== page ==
Rogers testified before the NCUC on Tuesday, after the directors of the newly combined Duke jettisoned Johnson just hours after the regulatory approval, even though both companies asserted beforehand – ever since the expected deal was announced last year – that he would lead the united company, while Rogers moved up to chairman. Utilities commissioners, former Progress directors who approved the merger, and the public were deceived into believing Johnson would oversee day-to-day operations.
General Motors has announced a 60 day money back guarantee policy for all new Chevy models, including the Chevy Volt. The move sets up a scenario where purchasers can buy a Volt, claim the $7,500 federal tax credit (and most likely state credits) and return the vehicle for a refund within 60 days. Did GM really not consider this glitch, or is this just another way for Government Motors to prop up politically important Volt sales leading up to November elections?
Just how uninformed does President Obama think that American voters are? Judging from the misrepresentations coming out of the Obama camp regarding the General Motors' bankruptcy process, it would appear that the Administration believes it can get away with rewriting history as the President continues to imply that GM never even went bankrupt. The obviously false implication continues to go unquestioned by mainstream media.
Then Duke’s board immediately pulled a fast one and fired the man they said all along would be the joint entity’s CEO, Bill Johnson, who would have continued from the same role he had with Progress. Instead leading the new combined company will be Duke’s current CEO, James Rogers. Throughout the merger approval process everyone understood he would abdicate that role to Johnson while remaining as company chairman.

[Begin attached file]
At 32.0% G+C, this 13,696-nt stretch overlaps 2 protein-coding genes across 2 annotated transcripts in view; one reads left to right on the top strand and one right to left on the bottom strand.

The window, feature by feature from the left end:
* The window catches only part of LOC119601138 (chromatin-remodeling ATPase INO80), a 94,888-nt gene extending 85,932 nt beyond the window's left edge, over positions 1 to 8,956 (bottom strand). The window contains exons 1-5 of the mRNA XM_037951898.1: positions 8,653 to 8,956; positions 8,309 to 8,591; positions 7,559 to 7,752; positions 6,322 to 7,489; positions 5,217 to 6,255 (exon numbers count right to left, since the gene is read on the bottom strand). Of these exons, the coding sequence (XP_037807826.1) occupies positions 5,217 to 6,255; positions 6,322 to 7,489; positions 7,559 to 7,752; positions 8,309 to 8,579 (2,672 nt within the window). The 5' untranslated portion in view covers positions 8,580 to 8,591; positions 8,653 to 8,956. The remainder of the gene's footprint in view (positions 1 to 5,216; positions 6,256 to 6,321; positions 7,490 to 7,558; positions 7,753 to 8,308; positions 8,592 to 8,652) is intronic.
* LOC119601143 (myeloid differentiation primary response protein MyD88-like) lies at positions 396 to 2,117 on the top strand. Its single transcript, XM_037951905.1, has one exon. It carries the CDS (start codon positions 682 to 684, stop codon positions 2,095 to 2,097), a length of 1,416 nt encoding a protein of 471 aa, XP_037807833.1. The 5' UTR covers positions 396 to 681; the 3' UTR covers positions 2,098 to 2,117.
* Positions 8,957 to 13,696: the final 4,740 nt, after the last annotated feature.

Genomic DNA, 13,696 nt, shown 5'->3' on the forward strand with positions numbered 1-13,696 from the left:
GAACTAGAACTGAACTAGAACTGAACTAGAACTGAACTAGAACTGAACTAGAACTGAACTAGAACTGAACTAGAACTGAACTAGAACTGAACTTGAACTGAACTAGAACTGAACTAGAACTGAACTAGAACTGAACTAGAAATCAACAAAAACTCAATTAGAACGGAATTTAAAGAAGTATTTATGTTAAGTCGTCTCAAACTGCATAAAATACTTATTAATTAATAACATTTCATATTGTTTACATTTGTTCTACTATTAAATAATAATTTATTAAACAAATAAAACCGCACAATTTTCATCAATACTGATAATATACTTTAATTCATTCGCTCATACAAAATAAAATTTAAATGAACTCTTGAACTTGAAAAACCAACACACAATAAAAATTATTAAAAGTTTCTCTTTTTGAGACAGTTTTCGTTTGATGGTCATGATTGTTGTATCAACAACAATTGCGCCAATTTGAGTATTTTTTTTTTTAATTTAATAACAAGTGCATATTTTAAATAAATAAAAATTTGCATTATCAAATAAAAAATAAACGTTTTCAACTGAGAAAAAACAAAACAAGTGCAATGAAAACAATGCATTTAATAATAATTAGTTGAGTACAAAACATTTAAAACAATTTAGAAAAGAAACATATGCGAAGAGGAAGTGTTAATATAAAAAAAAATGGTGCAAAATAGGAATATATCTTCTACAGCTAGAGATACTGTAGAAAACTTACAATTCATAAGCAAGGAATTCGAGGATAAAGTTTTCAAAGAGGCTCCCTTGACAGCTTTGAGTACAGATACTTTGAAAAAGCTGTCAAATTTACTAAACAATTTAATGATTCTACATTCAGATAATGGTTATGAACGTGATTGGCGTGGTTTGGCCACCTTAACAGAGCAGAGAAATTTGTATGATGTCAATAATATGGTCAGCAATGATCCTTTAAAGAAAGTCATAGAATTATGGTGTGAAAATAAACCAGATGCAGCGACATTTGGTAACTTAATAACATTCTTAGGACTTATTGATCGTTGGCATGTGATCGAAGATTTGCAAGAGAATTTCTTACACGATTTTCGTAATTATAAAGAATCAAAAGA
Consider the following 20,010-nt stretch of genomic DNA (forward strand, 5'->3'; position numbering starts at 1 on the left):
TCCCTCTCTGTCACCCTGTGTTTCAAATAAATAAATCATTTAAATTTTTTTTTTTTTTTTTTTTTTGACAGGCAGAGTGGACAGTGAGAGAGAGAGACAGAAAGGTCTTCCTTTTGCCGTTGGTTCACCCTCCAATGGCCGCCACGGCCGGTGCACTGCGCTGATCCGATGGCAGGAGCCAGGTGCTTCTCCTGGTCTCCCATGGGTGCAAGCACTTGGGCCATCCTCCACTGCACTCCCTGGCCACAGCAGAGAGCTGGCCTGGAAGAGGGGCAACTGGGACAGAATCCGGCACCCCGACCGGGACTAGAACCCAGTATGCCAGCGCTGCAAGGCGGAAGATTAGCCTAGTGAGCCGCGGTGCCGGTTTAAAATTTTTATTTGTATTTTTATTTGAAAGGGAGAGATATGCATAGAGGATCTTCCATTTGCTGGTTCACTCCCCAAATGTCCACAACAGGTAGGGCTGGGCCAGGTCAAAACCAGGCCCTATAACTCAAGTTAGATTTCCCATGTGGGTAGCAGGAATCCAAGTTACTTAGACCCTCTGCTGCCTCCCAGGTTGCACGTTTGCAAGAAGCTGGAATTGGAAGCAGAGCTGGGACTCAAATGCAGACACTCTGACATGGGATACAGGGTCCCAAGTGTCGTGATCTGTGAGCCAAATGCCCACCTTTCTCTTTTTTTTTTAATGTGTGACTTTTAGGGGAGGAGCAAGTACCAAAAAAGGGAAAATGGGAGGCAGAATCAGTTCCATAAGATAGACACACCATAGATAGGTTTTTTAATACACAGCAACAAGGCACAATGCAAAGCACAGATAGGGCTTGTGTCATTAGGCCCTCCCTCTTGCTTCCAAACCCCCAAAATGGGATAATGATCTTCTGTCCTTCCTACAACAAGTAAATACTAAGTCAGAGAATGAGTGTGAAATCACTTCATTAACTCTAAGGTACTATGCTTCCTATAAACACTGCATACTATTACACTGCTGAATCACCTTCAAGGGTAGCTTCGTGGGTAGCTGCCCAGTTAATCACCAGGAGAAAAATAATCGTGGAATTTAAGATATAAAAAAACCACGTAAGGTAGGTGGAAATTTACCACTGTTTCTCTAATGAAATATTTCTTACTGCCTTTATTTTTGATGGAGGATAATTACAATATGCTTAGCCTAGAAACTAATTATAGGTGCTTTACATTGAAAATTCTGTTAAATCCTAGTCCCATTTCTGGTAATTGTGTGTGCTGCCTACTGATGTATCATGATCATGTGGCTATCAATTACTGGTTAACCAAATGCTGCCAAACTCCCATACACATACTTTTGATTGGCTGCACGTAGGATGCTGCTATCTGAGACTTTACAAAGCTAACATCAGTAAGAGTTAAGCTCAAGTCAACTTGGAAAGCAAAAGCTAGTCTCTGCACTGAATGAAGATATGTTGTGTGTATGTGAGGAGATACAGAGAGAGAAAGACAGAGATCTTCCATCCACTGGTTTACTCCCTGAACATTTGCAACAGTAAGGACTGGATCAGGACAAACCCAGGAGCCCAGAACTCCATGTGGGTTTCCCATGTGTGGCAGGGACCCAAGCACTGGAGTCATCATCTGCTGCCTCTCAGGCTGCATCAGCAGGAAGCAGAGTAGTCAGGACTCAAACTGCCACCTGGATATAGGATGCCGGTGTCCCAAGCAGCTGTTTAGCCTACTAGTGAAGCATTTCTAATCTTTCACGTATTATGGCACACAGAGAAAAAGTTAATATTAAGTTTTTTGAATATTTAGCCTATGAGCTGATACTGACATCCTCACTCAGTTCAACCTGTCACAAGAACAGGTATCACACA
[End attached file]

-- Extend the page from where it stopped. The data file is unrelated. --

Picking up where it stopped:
NLPC Chairman Ken Boehm reacted yesterday to the release of a report detailing how members of Congress and their staffs received discounted mortgage loans from Countrywide Financial. Boehm told the Washington Examiner:
"It certainly doesn't look good when reports come out based on legitimate investigations that show all kinds of special treatment, and not only is there no action, the Ethics Committee doesn't even take it up," said Ken Boehm, chairman of the National Legal and Policy Center. "What part of unethical don't they understand?"
It looks like General Motors will be throwing everything in but the kitchen sink to help fluff its second quarter earnings numbers. Taxpayers continue to help with the cause as President Obama campaigns on the "success" of GM following the manipulated bankruptcy process that cost taxpayers $50 billion and another $45 billion of tax credits gifted to GM to help protect powerful UAW interests. We now learn that government purchases of GM vehicles rose a whopping 79% in June, year over year.
This time the recently resigned EPA’s Region 6 administrator will eagerly attack another fossil fuel, joining the litigious environmental group as part of its “Beyond Coal” campaign. If there was any question that Armendariz unfairly regulated the gas and oil businesses under his authority in Texas, Oklahoma, Louisiana and other neighboring states, the Sierra Club announcement left no doubt.
The next time a green energy company announces it is intentionally slowing down for a transition phase, or that a technology breakthrough is just around the corner, or that all that’s needed for future success is just a little more taxpayer “investment” – don’t believe it. It's likely a lie.
The U.S. Supreme Court once again has put the nation's public-sector unions on notice: Fee-paying nonmember workers under contract can't be forced to subsidize political causes they don't like. Last Thursday, June 21, in its long-awaited decision in Knox et al. v. SEIU, the Court affirmed a longstanding principle. Ruling 7-2 on the merits of the case and 5-4 on the issue of First Amendment rights, the Court concluded that the Sacramento-based Service Employees International Union (SEIU) Local 1000, California's largest public employee union, had deprived "agency shop" workers of the right to opt out of making monetary contributions toward union advocacy.